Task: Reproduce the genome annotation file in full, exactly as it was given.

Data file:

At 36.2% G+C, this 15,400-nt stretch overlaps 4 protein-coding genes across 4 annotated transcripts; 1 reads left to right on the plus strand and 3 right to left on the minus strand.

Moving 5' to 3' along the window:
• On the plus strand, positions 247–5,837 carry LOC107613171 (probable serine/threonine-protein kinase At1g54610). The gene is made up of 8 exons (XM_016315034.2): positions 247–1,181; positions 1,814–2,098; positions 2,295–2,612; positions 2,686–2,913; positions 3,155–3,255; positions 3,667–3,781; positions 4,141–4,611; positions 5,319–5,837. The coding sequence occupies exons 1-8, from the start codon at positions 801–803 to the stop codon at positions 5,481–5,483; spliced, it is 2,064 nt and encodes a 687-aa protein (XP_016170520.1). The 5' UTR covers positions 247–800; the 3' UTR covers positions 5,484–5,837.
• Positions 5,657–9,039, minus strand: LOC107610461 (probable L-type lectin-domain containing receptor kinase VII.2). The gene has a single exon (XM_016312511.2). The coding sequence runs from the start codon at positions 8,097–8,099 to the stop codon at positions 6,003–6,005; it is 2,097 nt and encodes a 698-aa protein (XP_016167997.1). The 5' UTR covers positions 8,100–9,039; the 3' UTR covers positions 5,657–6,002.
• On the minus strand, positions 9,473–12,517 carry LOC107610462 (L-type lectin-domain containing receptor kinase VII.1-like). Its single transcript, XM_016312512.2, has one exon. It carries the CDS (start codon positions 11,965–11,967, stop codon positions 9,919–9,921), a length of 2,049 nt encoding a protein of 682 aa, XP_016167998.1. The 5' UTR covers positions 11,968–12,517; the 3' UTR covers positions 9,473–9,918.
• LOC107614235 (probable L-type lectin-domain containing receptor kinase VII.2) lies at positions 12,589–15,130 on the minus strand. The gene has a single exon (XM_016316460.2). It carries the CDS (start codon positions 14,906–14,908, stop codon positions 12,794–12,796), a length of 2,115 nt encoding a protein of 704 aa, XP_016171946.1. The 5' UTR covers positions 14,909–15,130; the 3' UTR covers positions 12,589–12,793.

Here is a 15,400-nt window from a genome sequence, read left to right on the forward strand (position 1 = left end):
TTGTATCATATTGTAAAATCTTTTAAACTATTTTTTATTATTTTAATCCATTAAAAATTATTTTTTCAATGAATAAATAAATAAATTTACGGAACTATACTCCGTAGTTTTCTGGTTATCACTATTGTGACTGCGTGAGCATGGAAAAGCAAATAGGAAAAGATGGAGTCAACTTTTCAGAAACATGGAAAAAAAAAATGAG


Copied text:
At 36.2% G+C, this 15,400-nt stretch overlaps 4 protein-coding genes across 4 annotated transcripts; 1 reads left to right on the plus strand and 3 right to left on the minus strand.

Moving 5' to 3' along the window:
• On the plus strand, positions 247–5,837 carry LOC107613171 (probable serine/threonine-protein kinase At1g54610). The gene is made up of 8 exons (XM_016315034.2): positions 247–1,181; positions 1,814–2,098; positions 2,295–2,612; positions 2,686–2,913; positions 3,155–3,255; positions 3,667–3,781; positions 4,141–4,611; positions 5,319–5,837. The coding sequence occupies exons 1-8, from the start codon at positions 801–803 to the stop codon at positions 5,481–5,483; spliced, it is 2,064 nt and encodes a 687-aa protein (XP_016170520.1). The 5' UTR covers positions 247–800; the 3' UTR covers positions 5,484–5,837.
• Positions 5,657–9,039, minus strand: LOC107610461 (probable L-type lectin-domain containing receptor kinase VII.2). The gene has a single exon (XM_016312511.2). The coding sequence runs from the start codon at positions 8,097–8,099 to the stop codon at positions 6,003–6,005; it is 2,097 nt and encodes a 698-aa protein (XP_016167997.1). The 5' UTR covers positions 8,100–9,039; the 3' UTR covers positions 5,657–6,002.
• On the minus strand, positions 9,473–12,517 carry LOC107610462 (L-type lectin-domain containing receptor kinase VII.1-like). Its single transcript, XM_016312512.2, has one exon. It carries the CDS (start codon positions 11,965–11,967, stop codon positions 9,919–9,921), a length of 2,049 nt encoding a protein of 682 aa, XP_016167998.1. The 5' UTR covers positions 11,968–12,517; the 3' UTR covers positions 9,473–9,918.
• LOC107614235 (probable L-type lectin-domain containing receptor kinase VII.2) lies at positions 12,589–15,130 on the minus strand. The gene has a single exon (XM_016316460.2). It carries the CDS (start codon positions 14,906–14,908, stop codon positions 12,794–12,796), a length of 2,115 nt encoding a protein of 704 aa, XP_016171946.1. The 5' UTR covers positions 14,909–15,130; the 3' UTR covers positions 12,589–12,793.

Here is a 15,400-nt window from a genome sequence, read left to right on the forward strand (position 1 = left end):
TTGTATCATATTGTAAAATCTTTTAAACTATTTTTTATTATTTTAATCCATTAAAAATTATTTTTTCAATGAATAAATAAATAAATTTACGGAACTATACTCCGTAGTTTTCTGGTTATCACTATTGTGACTGCGTGAGCATGGAAAAGCAAATAGGAAAAGATGGAGTCAACTTTTCAGAAACATGGAAAAAAAAAATGAG